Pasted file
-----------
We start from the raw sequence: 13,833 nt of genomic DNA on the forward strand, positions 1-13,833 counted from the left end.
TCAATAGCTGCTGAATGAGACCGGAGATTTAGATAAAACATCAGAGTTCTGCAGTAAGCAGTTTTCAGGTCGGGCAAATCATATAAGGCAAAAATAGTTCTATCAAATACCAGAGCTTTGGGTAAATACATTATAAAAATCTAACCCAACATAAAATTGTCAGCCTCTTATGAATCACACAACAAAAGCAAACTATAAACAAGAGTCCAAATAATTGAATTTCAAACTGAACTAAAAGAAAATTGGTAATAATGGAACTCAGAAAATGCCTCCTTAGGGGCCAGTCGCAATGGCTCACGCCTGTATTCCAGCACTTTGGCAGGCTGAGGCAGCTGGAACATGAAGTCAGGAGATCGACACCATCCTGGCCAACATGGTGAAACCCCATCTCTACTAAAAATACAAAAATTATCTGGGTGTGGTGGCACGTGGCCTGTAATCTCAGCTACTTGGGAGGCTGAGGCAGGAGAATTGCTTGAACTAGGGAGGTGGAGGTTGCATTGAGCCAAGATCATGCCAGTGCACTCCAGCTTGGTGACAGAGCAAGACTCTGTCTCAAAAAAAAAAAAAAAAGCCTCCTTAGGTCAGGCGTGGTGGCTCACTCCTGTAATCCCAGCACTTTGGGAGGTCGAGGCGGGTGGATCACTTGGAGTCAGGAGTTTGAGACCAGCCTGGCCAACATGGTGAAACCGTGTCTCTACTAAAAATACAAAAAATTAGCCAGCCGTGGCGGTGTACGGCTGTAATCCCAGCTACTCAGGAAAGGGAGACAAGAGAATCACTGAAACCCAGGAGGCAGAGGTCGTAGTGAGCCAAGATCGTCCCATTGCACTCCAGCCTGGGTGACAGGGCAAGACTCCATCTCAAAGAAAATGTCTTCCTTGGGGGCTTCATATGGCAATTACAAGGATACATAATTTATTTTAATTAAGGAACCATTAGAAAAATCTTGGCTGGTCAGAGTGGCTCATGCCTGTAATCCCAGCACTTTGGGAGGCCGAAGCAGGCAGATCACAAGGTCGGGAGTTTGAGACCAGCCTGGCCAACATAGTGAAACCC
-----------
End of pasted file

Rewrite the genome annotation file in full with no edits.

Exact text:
We start from the raw sequence: 13,833 nt of genomic DNA on the forward strand, positions 1-13,833 counted from the left end.
TCAATAGCTGCTGAATGAGACCGGAGATTTAGATAAAACATCAGAGTTCTGCAGTAAGCAGTTTTCAGGTCGGGCAAATCATATAAGGCAAAAATAGTTCTATCAAATACCAGAGCTTTGGGTAAATACATTATAAAAATCTAACCCAACATAAAATTGTCAGCCTCTTATGAATCACACAACAAAAGCAAACTATAAACAAGAGTCCAAATAATTGAATTTCAAACTGAACTAAAAGAAAATTGGTAATAATGGAACTCAGAAAATGCCTCCTTAGGGGCCAGTCGCAATGGCTCACGCCTGTATTCCAGCACTTTGGCAGGCTGAGGCAGCTGGAACATGAAGTCAGGAGATCGACACCATCCTGGCCAACATGGTGAAACCCCATCTCTACTAAAAATACAAAAATTATCTGGGTGTGGTGGCACGTGGCCTGTAATCTCAGCTACTTGGGAGGCTGAGGCAGGAGAATTGCTTGAACTAGGGAGGTGGAGGTTGCATTGAGCCAAGATCATGCCAGTGCACTCCAGCTTGGTGACAGAGCAAGACTCTGTCTCAAAAAAAAAAAAAAAAGCCTCCTTAGGTCAGGCGTGGTGGCTCACTCCTGTAATCCCAGCACTTTGGGAGGTCGAGGCGGGTGGATCACTTGGAGTCAGGAGTTTGAGACCAGCCTGGCCAACATGGTGAAACCGTGTCTCTACTAAAAATACAAAAAATTAGCCAGCCGTGGCGGTGTACGGCTGTAATCCCAGCTACTCAGGAAAGGGAGACAAGAGAATCACTGAAACCCAGGAGGCAGAGGTCGTAGTGAGCCAAGATCGTCCCATTGCACTCCAGCCTGGGTGACAGGGCAAGACTCCATCTCAAAGAAAATGTCTTCCTTGGGGGCTTCATATGGCAATTACAAGGATACATAATTTATTTTAATTAAGGAACCATTAGAAAAATCTTGGCTGGTCAGAGTGGCTCATGCCTGTAATCCCAGCACTTTGGGAGGCCGAAGCAGGCAGATCACAAGGTCGGGAGTTTGAGACCAGCCTGGCCAACATAGTGAAACCC